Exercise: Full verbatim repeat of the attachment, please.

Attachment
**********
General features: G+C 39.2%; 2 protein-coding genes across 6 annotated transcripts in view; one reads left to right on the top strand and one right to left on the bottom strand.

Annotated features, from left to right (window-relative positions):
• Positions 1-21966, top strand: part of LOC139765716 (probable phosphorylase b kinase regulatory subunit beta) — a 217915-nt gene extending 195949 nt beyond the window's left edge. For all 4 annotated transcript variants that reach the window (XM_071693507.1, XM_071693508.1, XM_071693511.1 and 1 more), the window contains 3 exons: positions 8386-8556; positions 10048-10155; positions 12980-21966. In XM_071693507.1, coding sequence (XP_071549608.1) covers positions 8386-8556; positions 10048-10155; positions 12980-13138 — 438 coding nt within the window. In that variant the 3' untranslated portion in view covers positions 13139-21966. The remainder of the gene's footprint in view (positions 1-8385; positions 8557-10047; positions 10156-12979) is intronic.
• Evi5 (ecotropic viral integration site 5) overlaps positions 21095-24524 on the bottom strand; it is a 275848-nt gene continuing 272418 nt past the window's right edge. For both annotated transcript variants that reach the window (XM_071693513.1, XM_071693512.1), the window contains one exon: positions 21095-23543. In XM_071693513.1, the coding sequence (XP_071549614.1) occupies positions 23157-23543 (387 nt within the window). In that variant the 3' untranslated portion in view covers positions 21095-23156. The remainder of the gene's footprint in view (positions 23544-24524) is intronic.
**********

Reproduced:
General features: G+C 39.2%; 2 protein-coding genes across 6 annotated transcripts in view; one reads left to right on the top strand and one right to left on the bottom strand.

Annotated features, from left to right (window-relative positions):
• Positions 1-21966, top strand: part of LOC139765716 (probable phosphorylase b kinase regulatory subunit beta) — a 217915-nt gene extending 195949 nt beyond the window's left edge. For all 4 annotated transcript variants that reach the window (XM_071693507.1, XM_071693508.1, XM_071693511.1 and 1 more), the window contains 3 exons: positions 8386-8556; positions 10048-10155; positions 12980-21966. In XM_071693507.1, coding sequence (XP_071549608.1) covers positions 8386-8556; positions 10048-10155; positions 12980-13138 — 438 coding nt within the window. In that variant the 3' untranslated portion in view covers positions 13139-21966. The remainder of the gene's footprint in view (positions 1-8385; positions 8557-10047; positions 10156-12979) is intronic.
• Evi5 (ecotropic viral integration site 5) overlaps positions 21095-24524 on the bottom strand; it is a 275848-nt gene continuing 272418 nt past the window's right edge. For both annotated transcript variants that reach the window (XM_071693513.1, XM_071693512.1), the window contains one exon: positions 21095-23543. In XM_071693513.1, the coding sequence (XP_071549614.1) occupies positions 23157-23543 (387 nt within the window). In that variant the 3' untranslated portion in view covers positions 21095-23156. The remainder of the gene's footprint in view (positions 23544-24524) is intronic.